What was the impetus behind Yoga Records?

I chose the name Yoga because I wanted something simple to the point of absurdity, like Apple Computers. You wouldn’t be able to forget it. I wanted it to have a meaningless quality. A lot of people hear that word and feel a sense of revulsion. Just this year is the year where it’s reaching critical mass and convince myself that there is a market and that it won’t be out of context like the way the Dwarr project would be. It was met with indifference. It was too far out of context. I’ve been waiting five years for people to get more into it.

What do you think is responsible for this shift back to respectability?

I think the reason it’s booming in popularity is because it’s good (laughs). The good stuff is good. All things being equal, I think it’s more fun to enjoy something that is frowned upon. There’s a rebelliousness to embracing something that has been discarded and deemed worthless by the culture at large. You could see the same thing happening in the mid-90s with lounge music. everybody knew lounge music was stupid save for well, Martin Denny and Esquivel, these guys were great artists, they were timeless. The act of sifting through that stuff and figuring out what’s valuable about it helps the people who are really engaged as listeners become a part of the story of the music. They get to say: “We were early adopters” and that’s always fun.

The other part of it is we are in such deep need of chilling out these days. Popular culture doesn’t leave you with any room for meditation or space. There’s nothing slow about popular culture. There’s nothing reflective or even humble about popular culture. There’s no pause in anything. Especially for people who are 16 years old, who literally have never known the world before cell phones or internet, it’s something entirely new. That revolutionary thought that something so simple that runs counter to the speed and intensity of popular culture can have value and utility in their lives. It’s something that actually helps you come down and ground yourself. It’s like an antidote. Sitting and quietly listening to a New Age record is the opposite of checking your Facebook every two minutes. It’s as far from that kind of mentality as you can get. People are excited by that.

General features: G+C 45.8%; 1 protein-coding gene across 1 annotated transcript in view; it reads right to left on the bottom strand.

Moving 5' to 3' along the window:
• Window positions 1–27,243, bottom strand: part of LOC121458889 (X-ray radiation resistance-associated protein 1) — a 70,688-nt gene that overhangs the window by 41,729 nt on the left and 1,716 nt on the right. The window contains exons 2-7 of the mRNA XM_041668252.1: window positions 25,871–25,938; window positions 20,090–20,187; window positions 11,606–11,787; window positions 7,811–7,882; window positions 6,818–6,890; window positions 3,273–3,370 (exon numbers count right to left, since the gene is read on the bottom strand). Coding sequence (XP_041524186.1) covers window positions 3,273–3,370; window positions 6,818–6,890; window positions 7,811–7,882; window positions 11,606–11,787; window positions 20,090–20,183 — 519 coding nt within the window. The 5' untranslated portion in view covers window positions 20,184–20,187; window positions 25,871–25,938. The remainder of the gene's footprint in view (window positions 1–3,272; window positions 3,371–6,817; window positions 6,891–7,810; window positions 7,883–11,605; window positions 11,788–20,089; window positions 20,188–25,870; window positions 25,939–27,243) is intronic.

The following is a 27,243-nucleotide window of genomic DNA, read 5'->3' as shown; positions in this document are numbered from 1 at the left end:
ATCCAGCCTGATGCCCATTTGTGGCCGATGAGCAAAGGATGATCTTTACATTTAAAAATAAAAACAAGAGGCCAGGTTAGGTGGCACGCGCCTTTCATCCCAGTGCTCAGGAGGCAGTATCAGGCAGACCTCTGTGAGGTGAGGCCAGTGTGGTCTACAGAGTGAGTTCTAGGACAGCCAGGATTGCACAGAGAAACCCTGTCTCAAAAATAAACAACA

It has a mental effect like that for me.

There’s not really any room for irony to operate within New Age music. I think it appeals to people who have very evolved sense of irony for whom something where irony can’t exist is a good thing. I think also there’s the matter of the imagery, styling, and packaging and all of the handmade elements of it are super attractive to people. In a weird way, it’s a precursor to the way indie music is packaged now. The creativity of record covers today echoes the creativity of the visionary art of old New Age packages. When people see the cover of Breathe, it’s like…yeah, these are all of my favorite pastel colors!

Does the cassette culture play into this as well?

Definitely. New Age is a cassette medium. The length of the tapes, the ability to do short runs yourself, the fact that tape doesn’t pick up noise over time, which has a big effect on quiet music. I’m completely for cassette culture. I wish we could have the enthusiasm we have for records about cassettes. Cassettes are much more readily recyclable and to be honest, it’s heresy to say, but cassettes sound better than vinyl when everything is being done right. JD Emmanuel very forcefully told me that. Cassettes were good for the counter-culture. Cassettes kept it alive and they’re the democratic sound medium. You could say the same thing about CDRs, but they’re ugly. Tapes can be re-used.

In these New Age articles that come around of late, I always think of those bullshit ‘comics aren’t just for kids’ stories that accompany graphic novel magazine features. I’d love to see the discussion move past that. New Age isn’t just crap. I’d like to see it move past that really quickly. I’d like to see more new artists get into it. It’s really exciting that people aren’t just looking with nostalgia but that they’re innovating within the form.